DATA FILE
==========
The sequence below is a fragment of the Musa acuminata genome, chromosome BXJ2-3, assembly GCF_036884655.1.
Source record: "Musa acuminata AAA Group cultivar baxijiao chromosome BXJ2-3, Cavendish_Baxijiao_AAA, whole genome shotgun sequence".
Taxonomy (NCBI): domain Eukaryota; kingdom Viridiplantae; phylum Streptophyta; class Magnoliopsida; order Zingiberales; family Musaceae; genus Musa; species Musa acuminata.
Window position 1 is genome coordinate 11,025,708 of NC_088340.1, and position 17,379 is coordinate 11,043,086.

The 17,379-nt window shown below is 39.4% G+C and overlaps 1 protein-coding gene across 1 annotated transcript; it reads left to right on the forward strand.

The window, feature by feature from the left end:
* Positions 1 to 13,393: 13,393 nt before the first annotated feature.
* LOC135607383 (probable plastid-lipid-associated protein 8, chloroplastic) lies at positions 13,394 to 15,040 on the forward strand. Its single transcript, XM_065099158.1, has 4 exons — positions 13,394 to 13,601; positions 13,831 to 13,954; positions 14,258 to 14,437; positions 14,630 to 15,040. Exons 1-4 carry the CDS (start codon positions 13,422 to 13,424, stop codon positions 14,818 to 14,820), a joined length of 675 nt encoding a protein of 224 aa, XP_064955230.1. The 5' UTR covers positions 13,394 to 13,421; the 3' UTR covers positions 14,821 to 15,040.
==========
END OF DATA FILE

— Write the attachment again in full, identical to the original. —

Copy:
The sequence below is a fragment of the Musa acuminata genome, chromosome BXJ2-3, assembly GCF_036884655.1.
Source record: "Musa acuminata AAA Group cultivar baxijiao chromosome BXJ2-3, Cavendish_Baxijiao_AAA, whole genome shotgun sequence".
Taxonomy (NCBI): domain Eukaryota; kingdom Viridiplantae; phylum Streptophyta; class Magnoliopsida; order Zingiberales; family Musaceae; genus Musa; species Musa acuminata.
Window position 1 is genome coordinate 11,025,708 of NC_088340.1, and position 17,379 is coordinate 11,043,086.

The 17,379-nt window shown below is 39.4% G+C and overlaps 1 protein-coding gene across 1 annotated transcript; it reads left to right on the forward strand.

The window, feature by feature from the left end:
* Positions 1 to 13,393: 13,393 nt before the first annotated feature.
* LOC135607383 (probable plastid-lipid-associated protein 8, chloroplastic) lies at positions 13,394 to 15,040 on the forward strand. Its single transcript, XM_065099158.1, has 4 exons — positions 13,394 to 13,601; positions 13,831 to 13,954; positions 14,258 to 14,437; positions 14,630 to 15,040. Exons 1-4 carry the CDS (start codon positions 13,422 to 13,424, stop codon positions 14,818 to 14,820), a joined length of 675 nt encoding a protein of 224 aa, XP_064955230.1. The 5' UTR covers positions 13,394 to 13,421; the 3' UTR covers positions 14,821 to 15,040.